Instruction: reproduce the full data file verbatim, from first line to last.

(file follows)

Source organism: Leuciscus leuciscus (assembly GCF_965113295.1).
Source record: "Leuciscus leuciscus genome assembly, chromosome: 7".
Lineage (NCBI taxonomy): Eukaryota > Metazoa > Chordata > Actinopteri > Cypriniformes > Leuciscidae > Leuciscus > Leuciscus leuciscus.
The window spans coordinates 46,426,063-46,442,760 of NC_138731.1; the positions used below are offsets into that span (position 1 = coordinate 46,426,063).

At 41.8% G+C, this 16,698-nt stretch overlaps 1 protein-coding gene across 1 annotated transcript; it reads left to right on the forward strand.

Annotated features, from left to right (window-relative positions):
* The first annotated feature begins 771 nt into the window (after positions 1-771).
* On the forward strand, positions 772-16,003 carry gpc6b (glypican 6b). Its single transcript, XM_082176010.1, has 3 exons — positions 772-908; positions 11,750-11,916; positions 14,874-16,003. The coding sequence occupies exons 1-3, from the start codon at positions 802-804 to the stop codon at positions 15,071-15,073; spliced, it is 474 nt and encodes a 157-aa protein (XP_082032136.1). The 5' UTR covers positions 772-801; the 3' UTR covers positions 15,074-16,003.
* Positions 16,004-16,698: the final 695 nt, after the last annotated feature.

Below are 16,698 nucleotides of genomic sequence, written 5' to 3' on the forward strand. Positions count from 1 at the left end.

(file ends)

Source organism: Leuciscus leuciscus (assembly GCF_965113295.1).
Source record: "Leuciscus leuciscus genome assembly, chromosome: 7".
Lineage (NCBI taxonomy): Eukaryota > Metazoa > Chordata > Actinopteri > Cypriniformes > Leuciscidae > Leuciscus > Leuciscus leuciscus.
The window spans coordinates 46,426,063-46,442,760 of NC_138731.1; the positions used below are offsets into that span (position 1 = coordinate 46,426,063).

At 41.8% G+C, this 16,698-nt stretch overlaps 1 protein-coding gene across 1 annotated transcript; it reads left to right on the forward strand.

Annotated features, from left to right (window-relative positions):
* The first annotated feature begins 771 nt into the window (after positions 1-771).
* On the forward strand, positions 772-16,003 carry gpc6b (glypican 6b). Its single transcript, XM_082176010.1, has 3 exons — positions 772-908; positions 11,750-11,916; positions 14,874-16,003. The coding sequence occupies exons 1-3, from the start codon at positions 802-804 to the stop codon at positions 15,071-15,073; spliced, it is 474 nt and encodes a 157-aa protein (XP_082032136.1). The 5' UTR covers positions 772-801; the 3' UTR covers positions 15,074-16,003.
* Positions 16,004-16,698: the final 695 nt, after the last annotated feature.

Below are 16,698 nucleotides of genomic sequence, written 5' to 3' on the forward strand. Positions count from 1 at the left end.